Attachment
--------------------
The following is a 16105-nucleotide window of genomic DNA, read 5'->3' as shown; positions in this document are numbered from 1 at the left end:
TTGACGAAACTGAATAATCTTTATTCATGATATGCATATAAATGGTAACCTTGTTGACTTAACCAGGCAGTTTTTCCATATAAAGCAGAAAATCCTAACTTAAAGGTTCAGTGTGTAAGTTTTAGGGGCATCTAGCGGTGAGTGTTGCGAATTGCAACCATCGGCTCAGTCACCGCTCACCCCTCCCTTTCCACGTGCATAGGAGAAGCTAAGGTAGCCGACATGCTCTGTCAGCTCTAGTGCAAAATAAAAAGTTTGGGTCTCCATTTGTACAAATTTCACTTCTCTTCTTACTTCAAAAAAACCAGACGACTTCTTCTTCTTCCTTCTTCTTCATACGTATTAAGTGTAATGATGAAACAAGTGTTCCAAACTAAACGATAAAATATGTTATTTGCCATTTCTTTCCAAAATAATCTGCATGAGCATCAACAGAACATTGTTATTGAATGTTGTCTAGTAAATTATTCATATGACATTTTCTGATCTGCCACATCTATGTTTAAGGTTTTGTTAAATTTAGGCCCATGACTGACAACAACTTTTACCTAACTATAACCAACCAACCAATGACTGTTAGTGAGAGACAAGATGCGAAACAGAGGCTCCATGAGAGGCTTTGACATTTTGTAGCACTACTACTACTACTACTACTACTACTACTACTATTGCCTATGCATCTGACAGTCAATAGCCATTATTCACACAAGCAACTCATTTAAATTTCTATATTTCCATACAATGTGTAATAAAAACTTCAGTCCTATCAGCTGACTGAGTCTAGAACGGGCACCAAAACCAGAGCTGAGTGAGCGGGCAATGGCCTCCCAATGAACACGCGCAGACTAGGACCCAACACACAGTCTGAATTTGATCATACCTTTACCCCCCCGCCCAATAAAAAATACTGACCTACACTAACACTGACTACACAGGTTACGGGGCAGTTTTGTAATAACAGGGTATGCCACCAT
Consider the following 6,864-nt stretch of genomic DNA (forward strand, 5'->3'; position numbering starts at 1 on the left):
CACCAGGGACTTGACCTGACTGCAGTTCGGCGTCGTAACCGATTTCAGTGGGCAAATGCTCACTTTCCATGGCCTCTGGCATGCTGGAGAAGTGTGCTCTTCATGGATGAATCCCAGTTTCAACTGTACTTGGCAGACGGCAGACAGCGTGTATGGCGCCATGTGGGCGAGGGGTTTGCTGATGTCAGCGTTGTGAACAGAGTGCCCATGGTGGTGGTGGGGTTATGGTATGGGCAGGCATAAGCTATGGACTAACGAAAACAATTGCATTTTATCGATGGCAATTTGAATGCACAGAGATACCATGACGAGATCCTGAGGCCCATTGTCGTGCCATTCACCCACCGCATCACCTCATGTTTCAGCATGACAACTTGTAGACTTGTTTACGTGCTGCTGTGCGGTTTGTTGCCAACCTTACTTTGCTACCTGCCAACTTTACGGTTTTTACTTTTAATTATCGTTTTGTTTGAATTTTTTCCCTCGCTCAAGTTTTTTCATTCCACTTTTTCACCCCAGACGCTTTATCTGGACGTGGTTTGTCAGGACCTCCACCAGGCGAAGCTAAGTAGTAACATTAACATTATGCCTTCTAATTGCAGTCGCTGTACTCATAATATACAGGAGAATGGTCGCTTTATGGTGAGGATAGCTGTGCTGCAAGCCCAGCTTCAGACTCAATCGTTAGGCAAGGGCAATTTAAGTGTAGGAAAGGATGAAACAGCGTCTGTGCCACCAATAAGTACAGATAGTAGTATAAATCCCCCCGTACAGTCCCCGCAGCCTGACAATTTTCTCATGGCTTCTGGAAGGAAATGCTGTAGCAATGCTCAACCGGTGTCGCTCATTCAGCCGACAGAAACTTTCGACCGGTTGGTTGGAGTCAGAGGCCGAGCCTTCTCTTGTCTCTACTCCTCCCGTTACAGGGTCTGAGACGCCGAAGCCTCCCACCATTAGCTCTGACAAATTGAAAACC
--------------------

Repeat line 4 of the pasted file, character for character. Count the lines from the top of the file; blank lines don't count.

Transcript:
CACCAGGGACTTGACCTGACTGCAGTTCGGCGTCGTAACCGATTTCAGTGGGCAAATGCTCACTTTCCATGGCCTCTGGCATGCTGGAGAAGTGTGCTCTTCATGGATGAATCCCAGTTTCAACTGTACTTGGCAGACGGCAGACAGCGTGTATGGCGCCATGTGGGCGAGGGGTTTGCTGATGTCAGCGTTGTGAACAGAGTGCCCATGGTGGTGGTGGGGTTATGGTATGGGCAGGCATAAGCTATGGACTAACGAAAACAATTGCATTTTATCGATGGCAATTTGAATGCACAGAGATACCATGACGAGATCCTGAGGCCCATTGTCGTGCCATTCACCCACCGCATCACCTCATGTTTCAGCATGACAACTTGTAGACTTGTTTACGTGCTGCTGTGCGGTTTGTTGCCAACCTTACTTTGCTACCTGCCAACTTTACGGTTTTTACTTTTAATTATCGTTTTGTTTGAATTTTTTCCCTCGCTCAAGTTTTTTCATTCCACTTTTTCACCCCAGACGCTTTATCTGGACGTGGTTTGTCAGGACCTCCACCAGGCGAAGCTAAGTAGTAACATTAACATTATGCCTTCTAATTGCAGTCGCTGTACTCATAATATACAGGAGAATGGTCGCTTTATGGTGAGGATAGCTGTGCTGCAAGCCCAGCTTCAGACTCAATCGTTAGGCAAGGGCAATTTAAGTGTAGGAAAGGATGAAACAGCGTCTGTGCCACCAATAAGTACAGATAGTAGTATAAATCCCCCCGTACAGTCCCCGCAGCCTGACAATTTTCTCATGGCTTCTGGAAGGAAATGCTGTAGCAATGCTCAACCGGTGTCGCTCATTCAGCCGACAGAAACTTTCGACCGGTTGGTTGGAGTCAGAGGCCGAGCCTTCTCTTGTCTCTACTCCTCCCGTTACAGGGTCTGAGACGCCGAAGCCTCCCACCATTAGCTCTGACAAATTGAAAACC